Peter and Vicki Amon-Higa give back to their community through their volunteer-ran organization called Animal Assisted Happiness, a program set to help children with need through animals.
Now two Bay Area residents are helping with their cause.
"Initially we got involved by watching the story on ABC7 News and were really encouraged by that," Cliff Martin said. "Especially with the focus being on the animals, kids and the volunteer organization. That really hit home for Dale and myself."
When the stories turn into even better stories... Two viewers of @abc7newsbayarea saw our piece on Animal Assisted Happiness in Sunnyvale and immediately volunteered to give back. We try to Build a Better Bay Area. As a result, Cliff and Dale Built a Better Smile Farm. pic.twitter.com/fRwDKiI2Oa— Dustin Dorsey (@DustinABC7) August 27, 2019
Cliff and his father-in-law, Dale, do many volunteer projects in the Bay Area.
Dale is a retired general contractor and Cliff has been working on projects with him for the past ten years.
Together, they are now helping AAH so the farm can focus on their mission to help the children.
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"We have a long list of projects that we are taking care of and Cliff and Dale are just knocking them out one after another," AAH Assistant Farm Manager Nicholas Coleman said. "It really helps focus our program, diversify the animals we have and really makes it more robust as a whole."
After seeing the piece on TV, Martin reached out to the farm and learned there was an open house for the public to see exactly what they do.
"We came down to visit them and asked if there was some way that we could help out," Cliff said. "They said that they would love to have a new sprinkler system for their garden. So we put in 300 feet of sprinkler pipe for them and six or eight hose beds."
But the two men weren't done there.
"We said, 'what's the next project'? And they told us they would love to have a fence for their maintenance yard," Cliff said. "Dale ordered the materials, they were delivered here and we started working on this fence ten days ago. We're now about 95% complete."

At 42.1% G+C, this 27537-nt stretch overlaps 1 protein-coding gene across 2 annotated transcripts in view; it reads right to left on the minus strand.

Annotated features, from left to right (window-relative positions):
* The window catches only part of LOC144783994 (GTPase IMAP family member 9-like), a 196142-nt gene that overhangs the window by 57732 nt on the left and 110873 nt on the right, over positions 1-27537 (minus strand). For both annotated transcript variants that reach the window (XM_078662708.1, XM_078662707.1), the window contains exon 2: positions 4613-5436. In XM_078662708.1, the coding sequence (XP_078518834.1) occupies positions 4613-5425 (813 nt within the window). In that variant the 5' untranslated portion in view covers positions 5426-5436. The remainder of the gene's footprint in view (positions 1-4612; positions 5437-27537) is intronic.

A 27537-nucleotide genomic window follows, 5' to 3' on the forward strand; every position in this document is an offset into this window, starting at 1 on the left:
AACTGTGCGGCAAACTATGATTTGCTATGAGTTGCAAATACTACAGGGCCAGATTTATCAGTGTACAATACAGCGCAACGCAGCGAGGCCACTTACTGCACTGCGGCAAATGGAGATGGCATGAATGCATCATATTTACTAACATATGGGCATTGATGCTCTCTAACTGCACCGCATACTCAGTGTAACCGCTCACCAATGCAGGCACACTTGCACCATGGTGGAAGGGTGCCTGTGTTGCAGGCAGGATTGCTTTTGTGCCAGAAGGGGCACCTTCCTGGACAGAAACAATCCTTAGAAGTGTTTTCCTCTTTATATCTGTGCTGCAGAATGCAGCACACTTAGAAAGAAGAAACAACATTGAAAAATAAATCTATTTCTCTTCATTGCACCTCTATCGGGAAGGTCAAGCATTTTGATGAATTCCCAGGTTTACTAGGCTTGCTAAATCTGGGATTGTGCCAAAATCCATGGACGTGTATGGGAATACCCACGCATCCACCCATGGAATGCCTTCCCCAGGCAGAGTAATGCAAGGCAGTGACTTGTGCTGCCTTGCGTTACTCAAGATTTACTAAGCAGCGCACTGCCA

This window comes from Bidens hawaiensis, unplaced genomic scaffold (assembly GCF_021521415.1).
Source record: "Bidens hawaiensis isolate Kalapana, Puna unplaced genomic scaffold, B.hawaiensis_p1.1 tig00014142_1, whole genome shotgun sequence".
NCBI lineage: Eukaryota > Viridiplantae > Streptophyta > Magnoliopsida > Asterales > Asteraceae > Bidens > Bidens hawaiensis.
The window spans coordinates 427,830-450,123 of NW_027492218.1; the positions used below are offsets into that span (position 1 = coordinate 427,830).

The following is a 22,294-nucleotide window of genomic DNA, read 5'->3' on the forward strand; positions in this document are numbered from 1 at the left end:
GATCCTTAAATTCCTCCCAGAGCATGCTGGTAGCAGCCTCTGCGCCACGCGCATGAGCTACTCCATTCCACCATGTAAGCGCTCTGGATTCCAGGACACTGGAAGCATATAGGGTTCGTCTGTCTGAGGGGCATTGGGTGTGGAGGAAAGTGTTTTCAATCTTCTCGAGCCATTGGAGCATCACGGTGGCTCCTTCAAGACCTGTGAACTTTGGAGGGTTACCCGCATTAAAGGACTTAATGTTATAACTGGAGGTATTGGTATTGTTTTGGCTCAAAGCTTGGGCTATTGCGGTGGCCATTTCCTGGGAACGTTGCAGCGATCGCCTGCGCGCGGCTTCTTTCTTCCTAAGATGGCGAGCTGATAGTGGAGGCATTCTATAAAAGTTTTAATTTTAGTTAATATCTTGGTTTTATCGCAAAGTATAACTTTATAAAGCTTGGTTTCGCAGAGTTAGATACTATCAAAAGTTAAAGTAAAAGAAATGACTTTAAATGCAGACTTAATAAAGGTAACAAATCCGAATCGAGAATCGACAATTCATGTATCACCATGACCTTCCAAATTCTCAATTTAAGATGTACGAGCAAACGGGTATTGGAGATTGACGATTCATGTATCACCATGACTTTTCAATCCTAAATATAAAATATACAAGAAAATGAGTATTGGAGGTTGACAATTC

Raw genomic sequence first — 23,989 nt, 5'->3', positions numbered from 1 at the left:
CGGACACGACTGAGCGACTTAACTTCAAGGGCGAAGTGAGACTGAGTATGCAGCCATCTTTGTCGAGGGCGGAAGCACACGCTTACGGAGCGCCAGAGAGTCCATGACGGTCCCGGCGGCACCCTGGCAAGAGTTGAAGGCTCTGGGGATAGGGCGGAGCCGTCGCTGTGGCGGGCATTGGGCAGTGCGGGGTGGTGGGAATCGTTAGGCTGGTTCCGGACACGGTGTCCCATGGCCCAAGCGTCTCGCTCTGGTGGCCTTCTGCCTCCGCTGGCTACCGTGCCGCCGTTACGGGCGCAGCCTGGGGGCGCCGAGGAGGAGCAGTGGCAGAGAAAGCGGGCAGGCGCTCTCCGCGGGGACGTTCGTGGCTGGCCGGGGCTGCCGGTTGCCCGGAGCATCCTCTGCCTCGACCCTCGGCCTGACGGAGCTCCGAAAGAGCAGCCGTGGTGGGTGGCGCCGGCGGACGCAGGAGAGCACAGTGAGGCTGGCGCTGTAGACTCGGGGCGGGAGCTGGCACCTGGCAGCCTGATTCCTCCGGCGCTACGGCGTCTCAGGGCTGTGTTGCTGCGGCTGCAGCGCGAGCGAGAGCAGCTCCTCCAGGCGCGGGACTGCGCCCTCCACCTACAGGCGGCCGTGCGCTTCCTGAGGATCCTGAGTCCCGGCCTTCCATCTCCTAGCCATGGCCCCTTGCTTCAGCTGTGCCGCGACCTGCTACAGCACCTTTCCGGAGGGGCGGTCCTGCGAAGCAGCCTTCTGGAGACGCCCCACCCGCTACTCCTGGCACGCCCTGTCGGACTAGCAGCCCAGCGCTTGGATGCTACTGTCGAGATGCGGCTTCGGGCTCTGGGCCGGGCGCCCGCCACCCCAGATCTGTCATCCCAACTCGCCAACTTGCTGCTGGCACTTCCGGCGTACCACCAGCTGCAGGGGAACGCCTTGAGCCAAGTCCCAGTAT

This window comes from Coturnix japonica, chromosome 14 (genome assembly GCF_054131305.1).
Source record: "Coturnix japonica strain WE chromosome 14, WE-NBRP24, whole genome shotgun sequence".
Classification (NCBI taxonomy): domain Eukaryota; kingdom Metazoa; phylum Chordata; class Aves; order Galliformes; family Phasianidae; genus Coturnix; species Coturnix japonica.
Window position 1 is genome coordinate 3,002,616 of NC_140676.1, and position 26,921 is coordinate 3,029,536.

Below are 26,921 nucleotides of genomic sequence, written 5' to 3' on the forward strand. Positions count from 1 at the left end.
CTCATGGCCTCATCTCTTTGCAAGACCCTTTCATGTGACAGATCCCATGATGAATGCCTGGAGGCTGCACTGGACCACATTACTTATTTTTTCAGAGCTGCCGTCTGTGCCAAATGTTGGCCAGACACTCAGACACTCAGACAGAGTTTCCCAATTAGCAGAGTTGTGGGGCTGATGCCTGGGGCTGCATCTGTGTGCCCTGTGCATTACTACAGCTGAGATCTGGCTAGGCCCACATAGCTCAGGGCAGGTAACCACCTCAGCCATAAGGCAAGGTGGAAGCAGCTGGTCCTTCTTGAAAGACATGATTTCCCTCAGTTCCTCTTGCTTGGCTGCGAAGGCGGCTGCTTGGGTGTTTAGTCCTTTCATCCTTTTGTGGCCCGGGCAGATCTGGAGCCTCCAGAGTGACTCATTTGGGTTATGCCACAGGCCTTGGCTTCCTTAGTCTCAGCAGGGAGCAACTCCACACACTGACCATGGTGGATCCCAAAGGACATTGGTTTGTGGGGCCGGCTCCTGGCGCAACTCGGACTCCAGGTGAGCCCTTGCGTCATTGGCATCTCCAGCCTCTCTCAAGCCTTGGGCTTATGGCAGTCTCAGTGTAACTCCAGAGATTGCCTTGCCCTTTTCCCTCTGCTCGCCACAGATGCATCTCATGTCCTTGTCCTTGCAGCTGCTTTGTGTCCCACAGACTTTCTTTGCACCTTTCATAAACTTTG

Since seeing our piece on Animal Assisted Happiness, Cliff Martin and his father-in-law, Dale, has built a new fence to protect a maintenance yard, ran hundreds of feet of hoses to their gardens and donated a generator so the farm can focus on what matters: the kids. pic.twitter.com/13rpQmmcXT— Dustin Dorsey (@DustinABC7) August 27, 2019
They also donated a generator for the property to allow them to have power on site.
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The two men said they would continue to help out any way that AAH needed because the farm's mission is so important.
"We really feel good about what we're doing because, not only does it help the animals, but more importantly it helps the kids," Cliff said. "That's what we really want to do."
The work that Cliff and Dale are doing at Animal Assisted Happiness fits right in with the organization's goals.
They want to continue to be a volunteer-ran program and some of that volunteer work starts with the kids.
"One of our original values is that it's 'by kids for kids'," AAH Co-Founder Vicki Amon-Higa said. "We told the kids to volunteer and find out what it is that they would like to do. We have so many youth volunteers that want to do projects at the farm and we're starting to get more and more adult volunteers."
Cliff and Dale are now part of that growing group of volunteers who want to help this farm grow so it can continue to help more and more people who need it.
"We have a long list of projects and we're a pretty lean non-profit with not a ton of staff," Coleman said. "So it's really helpful to have them here and help us out. Everyone is welcome to come out here and help. I'm really grateful for everyone who spends their time and effort here."
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For Cliff and Dale, it did not take a second thought to donate physical labor to an organization in the Bay Area that is doing so much for the community around them.
They were inspired to help by a story they saw on the news and now they hope their story inspires others to do the same thing.
"We really have a fondness for the kids," Cliff said. "If we can help in some small way, then we feel good about that. There's always need for people to volunteer and especially people that have some skills that you can donate to a good cause. We hope that people will see this and want to come in and work with us or contact the people that run this facility or other facilities. Whether it's this organization or another one, just get involved."
For more information on Animal Assisted Happiness, visit their website here.